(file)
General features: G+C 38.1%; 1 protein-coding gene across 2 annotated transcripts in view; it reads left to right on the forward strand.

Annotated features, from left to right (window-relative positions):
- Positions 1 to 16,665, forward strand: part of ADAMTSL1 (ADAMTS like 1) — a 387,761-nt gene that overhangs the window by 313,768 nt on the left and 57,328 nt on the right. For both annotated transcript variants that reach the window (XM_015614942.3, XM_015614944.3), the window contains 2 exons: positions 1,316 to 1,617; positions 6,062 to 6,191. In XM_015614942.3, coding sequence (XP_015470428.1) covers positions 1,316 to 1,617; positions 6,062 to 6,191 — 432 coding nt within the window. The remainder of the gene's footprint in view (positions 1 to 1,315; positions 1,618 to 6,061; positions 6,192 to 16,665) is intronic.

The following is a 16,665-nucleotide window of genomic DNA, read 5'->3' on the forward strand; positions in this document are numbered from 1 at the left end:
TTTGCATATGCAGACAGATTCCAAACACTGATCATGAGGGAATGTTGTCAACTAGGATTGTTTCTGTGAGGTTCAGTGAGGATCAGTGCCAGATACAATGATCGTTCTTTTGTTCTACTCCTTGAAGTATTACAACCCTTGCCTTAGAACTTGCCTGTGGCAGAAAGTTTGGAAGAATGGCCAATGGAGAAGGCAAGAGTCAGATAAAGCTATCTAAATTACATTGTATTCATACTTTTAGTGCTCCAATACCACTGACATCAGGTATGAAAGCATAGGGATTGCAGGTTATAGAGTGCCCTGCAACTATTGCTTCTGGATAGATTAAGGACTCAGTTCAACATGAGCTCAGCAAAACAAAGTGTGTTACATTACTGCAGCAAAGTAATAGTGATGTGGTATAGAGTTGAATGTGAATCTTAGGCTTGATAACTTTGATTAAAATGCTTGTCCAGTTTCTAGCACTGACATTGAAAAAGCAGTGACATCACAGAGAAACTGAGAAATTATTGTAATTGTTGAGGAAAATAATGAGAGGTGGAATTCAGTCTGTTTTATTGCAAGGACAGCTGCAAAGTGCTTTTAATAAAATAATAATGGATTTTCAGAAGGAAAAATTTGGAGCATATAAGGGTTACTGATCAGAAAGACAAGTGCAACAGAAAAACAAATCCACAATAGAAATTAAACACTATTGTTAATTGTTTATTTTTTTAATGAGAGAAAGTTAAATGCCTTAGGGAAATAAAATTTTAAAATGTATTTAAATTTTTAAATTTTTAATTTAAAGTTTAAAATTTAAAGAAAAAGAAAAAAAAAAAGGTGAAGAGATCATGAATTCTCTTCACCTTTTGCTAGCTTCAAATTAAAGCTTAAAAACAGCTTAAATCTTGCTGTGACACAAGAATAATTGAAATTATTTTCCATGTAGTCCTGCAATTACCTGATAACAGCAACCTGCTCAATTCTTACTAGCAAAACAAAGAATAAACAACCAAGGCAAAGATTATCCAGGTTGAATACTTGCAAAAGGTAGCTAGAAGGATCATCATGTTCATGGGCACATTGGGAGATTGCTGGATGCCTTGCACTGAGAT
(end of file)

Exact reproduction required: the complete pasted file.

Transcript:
General features: G+C 38.1%; 1 protein-coding gene across 2 annotated transcripts in view; it reads left to right on the forward strand.

Annotated features, from left to right (window-relative positions):
- Positions 1 to 16,665, forward strand: part of ADAMTSL1 (ADAMTS like 1) — a 387,761-nt gene that overhangs the window by 313,768 nt on the left and 57,328 nt on the right. For both annotated transcript variants that reach the window (XM_015614942.3, XM_015614944.3), the window contains 2 exons: positions 1,316 to 1,617; positions 6,062 to 6,191. In XM_015614942.3, coding sequence (XP_015470428.1) covers positions 1,316 to 1,617; positions 6,062 to 6,191 — 432 coding nt within the window. The remainder of the gene's footprint in view (positions 1 to 1,315; positions 1,618 to 6,061; positions 6,192 to 16,665) is intronic.

The following is a 16,665-nucleotide window of genomic DNA, read 5'->3' on the forward strand; positions in this document are numbered from 1 at the left end:
TTTGCATATGCAGACAGATTCCAAACACTGATCATGAGGGAATGTTGTCAACTAGGATTGTTTCTGTGAGGTTCAGTGAGGATCAGTGCCAGATACAATGATCGTTCTTTTGTTCTACTCCTTGAAGTATTACAACCCTTGCCTTAGAACTTGCCTGTGGCAGAAAGTTTGGAAGAATGGCCAATGGAGAAGGCAAGAGTCAGATAAAGCTATCTAAATTACATTGTATTCATACTTTTAGTGCTCCAATACCACTGACATCAGGTATGAAAGCATAGGGATTGCAGGTTATAGAGTGCCCTGCAACTATTGCTTCTGGATAGATTAAGGACTCAGTTCAACATGAGCTCAGCAAAACAAAGTGTGTTACATTACTGCAGCAAAGTAATAGTGATGTGGTATAGAGTTGAATGTGAATCTTAGGCTTGATAACTTTGATTAAAATGCTTGTCCAGTTTCTAGCACTGACATTGAAAAAGCAGTGACATCACAGAGAAACTGAGAAATTATTGTAATTGTTGAGGAAAATAATGAGAGGTGGAATTCAGTCTGTTTTATTGCAAGGACAGCTGCAAAGTGCTTTTAATAAAATAATAATGGATTTTCAGAAGGAAAAATTTGGAGCATATAAGGGTTACTGATCAGAAAGACAAGTGCAACAGAAAAACAAATCCACAATAGAAATTAAACACTATTGTTAATTGTTTATTTTTTTAATGAGAGAAAGTTAAATGCCTTAGGGAAATAAAATTTTAAAATGTATTTAAATTTTTAAATTTTTAATTTAAAGTTTAAAATTTAAAGAAAAAGAAAAAAAAAAAGGTGAAGAGATCATGAATTCTCTTCACCTTTTGCTAGCTTCAAATTAAAGCTTAAAAACAGCTTAAATCTTGCTGTGACACAAGAATAATTGAAATTATTTTCCATGTAGTCCTGCAATTACCTGATAACAGCAACCTGCTCAATTCTTACTAGCAAAACAAAGAATAAACAACCAAGGCAAAGATTATCCAGGTTGAATACTTGCAAAAGGTAGCTAGAAGGATCATCATGTTCATGGGCACATTGGGAGATTGCTGGATGCCTTGCACTGAGAT